“And then the Prince and the Princess lived happily ever after. The End.”
Sigh. Fairy tales are magical, aren’t they? For a few wonderful moments, you immerse yourself in this fantasy world of love, intrigue, and happy endings and believe that everything will turn out fine in the end. We love fairy tales because they give us hope.
That may be a big reason for why religion is so popular. It gives us a perfect ending – Heaven. Which is complete and permanent happiness with eternal freedom from pain. Sure, life is a blessing, but very few of us think of our current state as the final goal. Most of us aspire to move on to a better place eventually, where there is less of the bad and more of the good. Or preferably none of the bad and all of the good.
But while I would be ecstatic for that to be true, what I don’t understand is this – if we are able to exist in our current life form – whether it was due to some past sin that we are paying for, an attachment to sensory pleasures, or a random act of science – how are we so sure that we won’t come back again?
I am not referring to the Eastern philosophy of reincarnation, where one may take birth numerous times to pay off karmic debts. I am talking about once we’ve neutralized our karma or done whatever it takes to reach our final destination – good deeds, prayer, detachment, whatever. If we were able to be tempted by some apple and fall from “heaven” onto earth, how do we know it won’t happen again even if we somehow make our way back up to paradise? In other words, if we could fall once, couldn’t we very well fall again?
Thus how do we know heaven — if it exists – is permanent? If time is eternal and never-ending, then why wouldn’t the same hold true for life? How does it make sense that there was only one cataclysmic event that enabled us to reach the state we are in – which is the cycle of life – and only one cataclysmic event that will pull us out of it – which is enlightenment. Why couldn’t there be multiple such events?
Even if there is no heaven, and we are simply random products of the Big Bang and science, how do we know that the universe won’t drum up the right mixture of neurons, electrons, protons, croutons, etc. and give birth to us again? Yes, it is a 1 in a trillion billion gazillion chance that the earth and mankind was able to generate amongst trillions of billions of gazillion galaxies, but if it happened once, can’t it happen again?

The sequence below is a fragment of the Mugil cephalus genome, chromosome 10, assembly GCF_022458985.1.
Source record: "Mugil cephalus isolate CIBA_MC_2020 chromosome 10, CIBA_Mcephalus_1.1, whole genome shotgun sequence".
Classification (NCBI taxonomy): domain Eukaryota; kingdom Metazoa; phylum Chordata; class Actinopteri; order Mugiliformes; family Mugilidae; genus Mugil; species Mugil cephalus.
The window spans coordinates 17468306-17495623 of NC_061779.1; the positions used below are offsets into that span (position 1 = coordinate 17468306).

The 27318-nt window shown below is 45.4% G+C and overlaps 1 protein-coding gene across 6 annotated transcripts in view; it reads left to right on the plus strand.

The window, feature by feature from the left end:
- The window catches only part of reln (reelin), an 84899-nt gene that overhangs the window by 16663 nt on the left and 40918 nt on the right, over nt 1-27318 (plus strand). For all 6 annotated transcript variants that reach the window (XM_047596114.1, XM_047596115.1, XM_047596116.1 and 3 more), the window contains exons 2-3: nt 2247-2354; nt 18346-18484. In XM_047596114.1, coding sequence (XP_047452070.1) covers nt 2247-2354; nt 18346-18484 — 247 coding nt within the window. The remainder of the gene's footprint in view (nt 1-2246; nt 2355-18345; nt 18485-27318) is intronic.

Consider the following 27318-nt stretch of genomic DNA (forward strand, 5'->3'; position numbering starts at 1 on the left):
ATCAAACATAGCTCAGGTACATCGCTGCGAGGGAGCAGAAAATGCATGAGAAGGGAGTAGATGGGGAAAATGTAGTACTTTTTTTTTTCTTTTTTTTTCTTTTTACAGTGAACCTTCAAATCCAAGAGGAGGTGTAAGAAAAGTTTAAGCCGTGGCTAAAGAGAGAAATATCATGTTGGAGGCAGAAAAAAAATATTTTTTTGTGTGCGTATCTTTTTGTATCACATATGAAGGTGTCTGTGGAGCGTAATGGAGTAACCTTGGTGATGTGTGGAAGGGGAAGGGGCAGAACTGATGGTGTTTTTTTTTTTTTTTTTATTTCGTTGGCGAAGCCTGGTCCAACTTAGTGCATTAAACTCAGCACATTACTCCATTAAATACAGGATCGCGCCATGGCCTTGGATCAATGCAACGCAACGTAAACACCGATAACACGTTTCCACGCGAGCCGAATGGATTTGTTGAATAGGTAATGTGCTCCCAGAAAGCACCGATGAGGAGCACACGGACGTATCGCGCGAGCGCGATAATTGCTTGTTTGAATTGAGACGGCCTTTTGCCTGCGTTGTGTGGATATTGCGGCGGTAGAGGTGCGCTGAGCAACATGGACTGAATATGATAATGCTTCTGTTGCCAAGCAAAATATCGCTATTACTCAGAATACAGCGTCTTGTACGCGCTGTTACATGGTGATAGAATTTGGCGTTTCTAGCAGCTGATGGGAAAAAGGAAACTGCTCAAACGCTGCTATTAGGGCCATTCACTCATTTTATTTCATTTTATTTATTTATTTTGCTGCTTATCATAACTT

Nietzsche famously posited the same fear in his publishing, Eternal Recurrence. He theorized that if time is eternal, then it is more than certain that life will recur endlessly as well. He was tormented by the worry that we may even circle back into the same exact life we are living now, because eventually the same configuration of neurons, electrons, and matter that gave rise to us once will eventually collide and give rise to us in the exact same life form. So horrified was he at the idea of having to relive his current life that he spent a whole book examining this scary concept. Oh, and he also became insane and went to a mental asylum.
It is partially for this reason that I don’t abandon my worldly life and become a detached, praying hermit monk in the Himalayas. I’ve thought about it – and tough as it would be, I would happily do it if I thought I could reach permanent Enlightenment that way. But I remain skeptical that all of that sacrifice is worth it, either because as an Agnostic I’m not sure there really is a Heaven or God, or because I’m not sure that our final resting place – free from all pain and suffering – is really permanent.
To begin with, it already seems like such a tough, self-sacrificing journey to get to Heaven in the first place, at least according to some religions. According to some it can take many lifetimes of being reborn into plant, animal, and human form, in order to atone for bad karma through suffering before the long arduous effort is finally rewarded.
And after all that, imagine if the finish line was only a temporary respite, one that could eventually end and culminate in the cycle of rebirth all over again?
I hope that isn’t the case. Instead, I hope there is a fairy tale ending in store for all of us – no matter how difficult the road may be to get there. Even if it’s tough, if we can finally achieve a state of happiness that lasts forever, then all the striving will have been worth it.
Here’s hoping that one day we can all live Happily Ever After – but somehow I doubt it.